Join 3,365 readers in helping fund MetaFilter (Hide)


warning your references ahead of time
November 21, 2009 9:59 AM   Subscribe

I've found a great potential job, given them references, and know the references will be contacted on Monday. To what extent is it typical to let your references know beforehand they will be contacted by my potential employer?

My list of references are friends and a couple of people from work including my supervisor.

I've been amongst the under-employed for a bit. My current position went from full, to half, to quarter time in the past year and three quarters. My skills and interests are seemingly diverging from their needs.

I'm not too concerned about the references I will get from my friends. My supervisor, on the other hand, I don't know how this will go. The potential job did not specifically request the supervisor's contact info but I put it down anyway thinking it would look strange if I did not do so.

As a note, I did not notify my references beforehand they were a reference.

I'm still working there, albeit quarter time, when other folks have been let go entirely, so the company sees value in my continued presence, though apparently not enough to employ me full time.

So, what I'm wondering is whether I should be contacting my references to let them know they are likely to get contacted. In particular, my supervisor is one key element.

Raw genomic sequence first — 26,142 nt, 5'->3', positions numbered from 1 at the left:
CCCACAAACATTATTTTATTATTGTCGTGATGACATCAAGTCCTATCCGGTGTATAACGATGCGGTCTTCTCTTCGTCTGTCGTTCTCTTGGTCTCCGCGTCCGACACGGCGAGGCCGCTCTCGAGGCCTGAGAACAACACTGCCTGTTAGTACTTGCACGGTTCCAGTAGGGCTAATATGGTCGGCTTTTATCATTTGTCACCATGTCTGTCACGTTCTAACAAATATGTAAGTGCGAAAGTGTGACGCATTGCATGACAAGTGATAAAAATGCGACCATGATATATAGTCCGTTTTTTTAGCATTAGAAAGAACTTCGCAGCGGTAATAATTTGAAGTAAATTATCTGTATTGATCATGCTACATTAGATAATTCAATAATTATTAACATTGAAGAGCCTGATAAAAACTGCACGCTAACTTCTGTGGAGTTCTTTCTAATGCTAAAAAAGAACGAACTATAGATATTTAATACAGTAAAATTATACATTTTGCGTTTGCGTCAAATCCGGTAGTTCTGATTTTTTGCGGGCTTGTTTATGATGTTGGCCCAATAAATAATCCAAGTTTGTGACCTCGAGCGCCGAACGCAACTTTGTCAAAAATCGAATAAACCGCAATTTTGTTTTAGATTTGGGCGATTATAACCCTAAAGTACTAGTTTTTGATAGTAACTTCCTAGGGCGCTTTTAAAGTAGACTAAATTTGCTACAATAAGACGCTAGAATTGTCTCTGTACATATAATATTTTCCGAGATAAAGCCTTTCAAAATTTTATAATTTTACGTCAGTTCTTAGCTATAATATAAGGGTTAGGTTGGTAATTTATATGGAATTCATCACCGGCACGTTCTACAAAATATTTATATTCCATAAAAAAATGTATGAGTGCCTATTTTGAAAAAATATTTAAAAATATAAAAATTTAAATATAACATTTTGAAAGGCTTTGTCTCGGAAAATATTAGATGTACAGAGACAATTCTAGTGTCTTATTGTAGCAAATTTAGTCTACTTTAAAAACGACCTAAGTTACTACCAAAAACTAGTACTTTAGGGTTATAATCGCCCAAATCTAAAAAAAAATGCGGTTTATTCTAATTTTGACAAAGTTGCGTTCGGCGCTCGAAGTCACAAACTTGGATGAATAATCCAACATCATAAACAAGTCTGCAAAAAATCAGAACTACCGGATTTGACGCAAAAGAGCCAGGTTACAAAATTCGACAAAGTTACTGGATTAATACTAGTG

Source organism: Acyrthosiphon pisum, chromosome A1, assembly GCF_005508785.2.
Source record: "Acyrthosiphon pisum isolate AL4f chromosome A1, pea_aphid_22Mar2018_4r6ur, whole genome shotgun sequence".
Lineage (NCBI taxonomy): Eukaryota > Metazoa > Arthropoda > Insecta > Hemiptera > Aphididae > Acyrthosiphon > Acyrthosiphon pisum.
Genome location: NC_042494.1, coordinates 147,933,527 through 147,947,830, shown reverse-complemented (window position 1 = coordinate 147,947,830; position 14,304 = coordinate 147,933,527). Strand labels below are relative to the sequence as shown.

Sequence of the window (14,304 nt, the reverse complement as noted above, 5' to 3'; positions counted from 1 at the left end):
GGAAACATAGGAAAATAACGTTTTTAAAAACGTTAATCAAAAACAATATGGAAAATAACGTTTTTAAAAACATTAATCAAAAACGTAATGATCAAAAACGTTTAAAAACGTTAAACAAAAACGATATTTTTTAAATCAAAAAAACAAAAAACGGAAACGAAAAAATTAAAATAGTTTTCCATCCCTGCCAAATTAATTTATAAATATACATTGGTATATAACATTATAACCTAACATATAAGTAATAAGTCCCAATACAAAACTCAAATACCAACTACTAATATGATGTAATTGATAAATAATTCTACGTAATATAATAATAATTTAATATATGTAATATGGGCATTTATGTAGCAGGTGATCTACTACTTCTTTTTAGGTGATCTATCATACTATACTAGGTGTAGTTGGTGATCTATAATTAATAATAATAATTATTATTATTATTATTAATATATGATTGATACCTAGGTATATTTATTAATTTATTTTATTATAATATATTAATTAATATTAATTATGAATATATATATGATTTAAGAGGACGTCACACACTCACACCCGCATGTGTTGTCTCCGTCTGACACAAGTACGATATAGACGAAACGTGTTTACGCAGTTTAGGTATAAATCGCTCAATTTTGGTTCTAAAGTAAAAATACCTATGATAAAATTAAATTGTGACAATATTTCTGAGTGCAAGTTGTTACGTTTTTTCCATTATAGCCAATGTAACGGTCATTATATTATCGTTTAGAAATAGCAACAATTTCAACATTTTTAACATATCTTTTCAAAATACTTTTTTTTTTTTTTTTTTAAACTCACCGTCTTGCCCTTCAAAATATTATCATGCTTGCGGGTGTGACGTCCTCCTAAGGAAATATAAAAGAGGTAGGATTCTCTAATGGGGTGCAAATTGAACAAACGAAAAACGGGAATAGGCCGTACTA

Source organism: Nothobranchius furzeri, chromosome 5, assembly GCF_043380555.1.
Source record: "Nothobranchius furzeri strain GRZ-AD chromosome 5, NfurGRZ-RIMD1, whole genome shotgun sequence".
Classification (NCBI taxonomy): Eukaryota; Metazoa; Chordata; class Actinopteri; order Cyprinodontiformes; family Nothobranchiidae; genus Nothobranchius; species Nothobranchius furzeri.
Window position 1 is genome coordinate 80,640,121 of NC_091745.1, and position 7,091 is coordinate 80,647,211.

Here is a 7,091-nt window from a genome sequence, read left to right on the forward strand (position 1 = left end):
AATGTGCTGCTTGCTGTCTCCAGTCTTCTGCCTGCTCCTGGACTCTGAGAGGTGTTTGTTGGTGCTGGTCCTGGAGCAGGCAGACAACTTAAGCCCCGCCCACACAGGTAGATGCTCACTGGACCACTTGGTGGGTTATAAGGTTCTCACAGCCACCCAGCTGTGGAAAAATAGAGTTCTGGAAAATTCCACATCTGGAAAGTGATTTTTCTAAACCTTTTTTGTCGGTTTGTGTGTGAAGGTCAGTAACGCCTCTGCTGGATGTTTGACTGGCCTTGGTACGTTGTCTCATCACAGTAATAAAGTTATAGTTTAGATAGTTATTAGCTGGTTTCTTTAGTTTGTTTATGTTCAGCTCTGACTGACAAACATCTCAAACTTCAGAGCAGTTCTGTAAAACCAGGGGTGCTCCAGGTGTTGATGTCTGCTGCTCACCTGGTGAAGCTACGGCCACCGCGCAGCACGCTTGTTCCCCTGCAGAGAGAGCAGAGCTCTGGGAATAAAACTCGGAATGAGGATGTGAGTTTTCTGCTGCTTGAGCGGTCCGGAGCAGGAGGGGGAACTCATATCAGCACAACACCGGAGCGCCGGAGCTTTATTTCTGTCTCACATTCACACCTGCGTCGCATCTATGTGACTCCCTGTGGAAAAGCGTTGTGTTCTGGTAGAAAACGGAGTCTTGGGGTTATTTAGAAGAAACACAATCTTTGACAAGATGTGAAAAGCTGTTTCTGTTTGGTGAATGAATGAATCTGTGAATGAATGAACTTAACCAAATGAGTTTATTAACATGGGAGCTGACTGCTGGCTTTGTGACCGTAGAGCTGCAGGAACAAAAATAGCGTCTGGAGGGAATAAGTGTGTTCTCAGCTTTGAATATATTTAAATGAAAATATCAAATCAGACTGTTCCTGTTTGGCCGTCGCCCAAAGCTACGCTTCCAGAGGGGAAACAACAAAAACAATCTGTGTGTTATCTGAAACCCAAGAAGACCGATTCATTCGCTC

At this point, I'm thinking something along the lines of simply letting him know this is occurring. He's clear I'm looking for work, or at least should be since other potential employers have contacted him in the past.

I had originally thought to do a little pre-programming with my supervisor to remind him of my successes and best attributes. I think it's a little late to do this now.

I'm wondering what the hive-mind knows about this subject and whether it's considered good form to contact your references to let them know in advance.
posted by diode to Human Relations (17 answers total) 4 users marked this as a favorite
 
I try to give folks a heads up.
I don't "pre-program" them.
posted by Drasher at 10:09 AM on November 21, 2009 [1 favorite]


I think it's both courteous and smart to give your references a heads-up that they may be contacted in the near future. This advance notice gives your references a chance to prepare. Also, sending a friendly, professional email to your referrers gives you the chance to provide things like a current copy of your resume, a description of the job you're applying for, and a brief statement of why you're excited about that job (and how your qualifications match up with the position's requirements). Everybody wins here--you provide enough information and notice that the referrer feels equipped, between your info and their knowledge of you, to speak authoritatively about why you'd be great for the job, you get a chance to (hopefully!) get your message across, and your professional relationship with your referrer might benefit from the consideration you've shown by getting in touch in advance.

(Good luck, by the way!)
posted by sarabeth at 10:10 AM on November 21, 2009 [4 favorites]